CPTAC Optimizes Proteomic Workflow for Cancer Research

In recent years, proteomic technologies have emerged as invaluable tools in cancer research. Next-generation mass spectrometry (NGMS) is being used to study cancer biology, while providing the cancer research community with a growing body of biological knowledge that may lead to more effective drug design, better patient treatment options, and more accurate prognoses.

The National Cancer Institute (NCI) Clinical Proteomic Tumor Analysis Consortium (CPTAC) has recently demonstrated that integrating deep, whole proteome data (protein abundance, phosphoproteomics) and genomics data from human tumor samples leads to a deeper understanding of tumor biology, anticipated to support the long-term goals of precision medicine. While analysis of these data highlights the strengths of mass spectrometry (MS)-based proteomics, achieving deep coverage of both the proteome and phosphoproteome with reasonable sample throughput and reproducibility presents as a challenge.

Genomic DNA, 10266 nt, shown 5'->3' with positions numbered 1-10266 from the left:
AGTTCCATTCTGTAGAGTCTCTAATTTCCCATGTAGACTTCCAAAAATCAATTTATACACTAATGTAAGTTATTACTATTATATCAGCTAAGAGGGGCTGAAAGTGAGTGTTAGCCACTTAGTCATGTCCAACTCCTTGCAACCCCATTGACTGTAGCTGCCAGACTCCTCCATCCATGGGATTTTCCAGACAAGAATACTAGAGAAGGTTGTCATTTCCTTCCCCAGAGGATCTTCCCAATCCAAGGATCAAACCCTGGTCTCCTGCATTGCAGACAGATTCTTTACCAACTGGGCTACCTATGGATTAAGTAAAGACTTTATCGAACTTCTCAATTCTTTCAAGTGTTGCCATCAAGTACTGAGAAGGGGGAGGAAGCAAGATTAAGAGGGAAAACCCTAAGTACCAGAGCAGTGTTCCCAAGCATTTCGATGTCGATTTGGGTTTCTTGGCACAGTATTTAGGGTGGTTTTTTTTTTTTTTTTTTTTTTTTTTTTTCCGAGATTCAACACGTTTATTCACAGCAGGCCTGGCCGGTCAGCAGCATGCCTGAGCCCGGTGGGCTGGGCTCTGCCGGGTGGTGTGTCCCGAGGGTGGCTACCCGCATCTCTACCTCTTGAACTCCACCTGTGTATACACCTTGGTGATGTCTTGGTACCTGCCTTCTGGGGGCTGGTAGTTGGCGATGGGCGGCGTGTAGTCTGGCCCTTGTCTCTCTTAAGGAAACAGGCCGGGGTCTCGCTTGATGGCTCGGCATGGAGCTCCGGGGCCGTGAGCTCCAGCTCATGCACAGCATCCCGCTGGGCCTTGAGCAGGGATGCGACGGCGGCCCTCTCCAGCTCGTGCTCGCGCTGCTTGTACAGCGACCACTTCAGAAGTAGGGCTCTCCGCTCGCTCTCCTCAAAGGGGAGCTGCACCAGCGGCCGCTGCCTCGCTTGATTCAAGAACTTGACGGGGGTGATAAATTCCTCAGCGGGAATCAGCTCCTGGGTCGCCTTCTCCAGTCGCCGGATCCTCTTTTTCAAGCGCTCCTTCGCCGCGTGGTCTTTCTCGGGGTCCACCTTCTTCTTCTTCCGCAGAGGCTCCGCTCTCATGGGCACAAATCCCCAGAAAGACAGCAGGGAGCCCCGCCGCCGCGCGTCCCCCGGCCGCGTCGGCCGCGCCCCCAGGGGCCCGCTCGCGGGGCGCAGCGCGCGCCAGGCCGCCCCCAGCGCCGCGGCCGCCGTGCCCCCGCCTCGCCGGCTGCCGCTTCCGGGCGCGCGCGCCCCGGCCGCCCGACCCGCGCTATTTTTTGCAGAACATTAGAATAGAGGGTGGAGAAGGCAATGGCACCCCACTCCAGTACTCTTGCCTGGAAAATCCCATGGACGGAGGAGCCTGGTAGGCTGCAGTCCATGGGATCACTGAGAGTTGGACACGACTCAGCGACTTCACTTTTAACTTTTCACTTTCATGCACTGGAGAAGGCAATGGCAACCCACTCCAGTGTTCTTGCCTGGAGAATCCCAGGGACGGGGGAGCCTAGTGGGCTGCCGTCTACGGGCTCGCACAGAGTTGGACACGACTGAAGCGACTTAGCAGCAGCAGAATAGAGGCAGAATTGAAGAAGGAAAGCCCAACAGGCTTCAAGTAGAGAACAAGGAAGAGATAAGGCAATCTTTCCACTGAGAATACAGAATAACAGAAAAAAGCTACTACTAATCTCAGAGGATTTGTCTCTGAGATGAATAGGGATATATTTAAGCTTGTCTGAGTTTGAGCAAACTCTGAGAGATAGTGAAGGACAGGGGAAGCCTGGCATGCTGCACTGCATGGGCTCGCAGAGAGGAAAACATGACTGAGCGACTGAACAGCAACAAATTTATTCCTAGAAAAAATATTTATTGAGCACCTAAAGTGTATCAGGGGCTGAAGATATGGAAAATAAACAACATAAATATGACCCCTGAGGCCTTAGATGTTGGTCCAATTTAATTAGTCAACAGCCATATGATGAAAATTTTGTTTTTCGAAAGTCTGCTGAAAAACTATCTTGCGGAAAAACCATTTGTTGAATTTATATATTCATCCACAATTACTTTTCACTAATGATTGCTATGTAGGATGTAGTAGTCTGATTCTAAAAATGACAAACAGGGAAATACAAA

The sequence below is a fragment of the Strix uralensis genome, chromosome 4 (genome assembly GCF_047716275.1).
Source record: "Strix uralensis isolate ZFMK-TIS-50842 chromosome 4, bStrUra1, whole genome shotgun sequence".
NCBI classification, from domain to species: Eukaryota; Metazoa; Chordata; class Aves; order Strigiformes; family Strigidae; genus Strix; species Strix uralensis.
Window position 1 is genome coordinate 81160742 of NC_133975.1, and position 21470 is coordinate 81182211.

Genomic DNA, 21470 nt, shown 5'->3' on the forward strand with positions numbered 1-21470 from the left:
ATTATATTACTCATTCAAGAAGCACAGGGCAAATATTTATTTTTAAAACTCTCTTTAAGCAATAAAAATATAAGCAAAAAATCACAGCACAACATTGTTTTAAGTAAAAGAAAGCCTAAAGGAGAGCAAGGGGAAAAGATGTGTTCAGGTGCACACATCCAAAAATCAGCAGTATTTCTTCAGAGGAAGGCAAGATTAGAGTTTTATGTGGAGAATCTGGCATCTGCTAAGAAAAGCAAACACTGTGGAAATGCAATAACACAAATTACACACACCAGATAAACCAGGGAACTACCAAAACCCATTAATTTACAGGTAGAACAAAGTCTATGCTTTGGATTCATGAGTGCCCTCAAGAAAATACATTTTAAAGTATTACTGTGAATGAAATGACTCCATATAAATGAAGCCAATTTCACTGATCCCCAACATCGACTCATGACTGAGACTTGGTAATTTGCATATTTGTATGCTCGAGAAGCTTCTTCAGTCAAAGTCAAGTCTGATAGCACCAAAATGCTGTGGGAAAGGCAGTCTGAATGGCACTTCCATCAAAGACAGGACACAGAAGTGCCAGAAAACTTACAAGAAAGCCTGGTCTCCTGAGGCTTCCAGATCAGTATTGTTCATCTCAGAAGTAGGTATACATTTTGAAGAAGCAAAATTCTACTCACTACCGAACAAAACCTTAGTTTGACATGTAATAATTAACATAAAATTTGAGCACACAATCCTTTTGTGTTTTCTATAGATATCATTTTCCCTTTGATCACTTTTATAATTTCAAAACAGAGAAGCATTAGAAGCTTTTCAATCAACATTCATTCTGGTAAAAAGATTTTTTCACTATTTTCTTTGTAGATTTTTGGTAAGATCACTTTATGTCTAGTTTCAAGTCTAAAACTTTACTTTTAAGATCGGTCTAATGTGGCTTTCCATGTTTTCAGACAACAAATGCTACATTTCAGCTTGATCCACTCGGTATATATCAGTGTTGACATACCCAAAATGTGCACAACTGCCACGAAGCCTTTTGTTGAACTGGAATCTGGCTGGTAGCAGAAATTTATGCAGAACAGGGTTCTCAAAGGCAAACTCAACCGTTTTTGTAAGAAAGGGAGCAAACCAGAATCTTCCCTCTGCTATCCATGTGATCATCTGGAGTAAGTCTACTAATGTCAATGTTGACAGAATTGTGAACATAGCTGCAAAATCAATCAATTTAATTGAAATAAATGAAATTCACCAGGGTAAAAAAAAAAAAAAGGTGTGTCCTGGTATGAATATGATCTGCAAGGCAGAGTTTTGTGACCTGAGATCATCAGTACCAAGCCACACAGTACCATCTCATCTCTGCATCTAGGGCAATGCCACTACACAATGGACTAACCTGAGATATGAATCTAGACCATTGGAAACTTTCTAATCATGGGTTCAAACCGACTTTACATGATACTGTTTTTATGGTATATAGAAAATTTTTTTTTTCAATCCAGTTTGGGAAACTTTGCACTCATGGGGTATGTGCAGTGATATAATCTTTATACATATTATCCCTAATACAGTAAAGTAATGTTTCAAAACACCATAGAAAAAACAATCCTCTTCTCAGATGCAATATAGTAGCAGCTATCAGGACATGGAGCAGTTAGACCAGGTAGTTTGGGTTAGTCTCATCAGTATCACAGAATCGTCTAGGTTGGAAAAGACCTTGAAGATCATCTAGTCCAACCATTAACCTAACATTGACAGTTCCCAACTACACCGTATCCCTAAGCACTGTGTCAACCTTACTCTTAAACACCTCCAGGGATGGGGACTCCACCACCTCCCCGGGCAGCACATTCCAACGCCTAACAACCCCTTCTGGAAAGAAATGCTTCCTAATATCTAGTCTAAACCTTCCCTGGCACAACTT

In a study recently published in Nature Protocols, CPTAC investigators optimized the workflow for deep, whole proteome and phosphoproteome profiling by implementing tandem mass tag (TMT) 10-plex isobaric labeling quantification. The optimized workflow increases throughput by three-fold with similar proteome coverage and high intra- and interlaboratory reproducibility quantification than previous protocols, while ensuring rigor & reproducibility. The protocol was developed using patient-derived breast cancer xenograft tumor models, and can also be applied to mammalian cell culture samples. The high quality, depth and reproducibility of data within and across laboratories will enable proteogenomic data integration and NGMS-based proteomics analyses across tumor types, yielding new biological insights and hypothesis-driven research questions. For more information regarding these improvements to the standardize workflows, please visit the CPTAC Data Portal.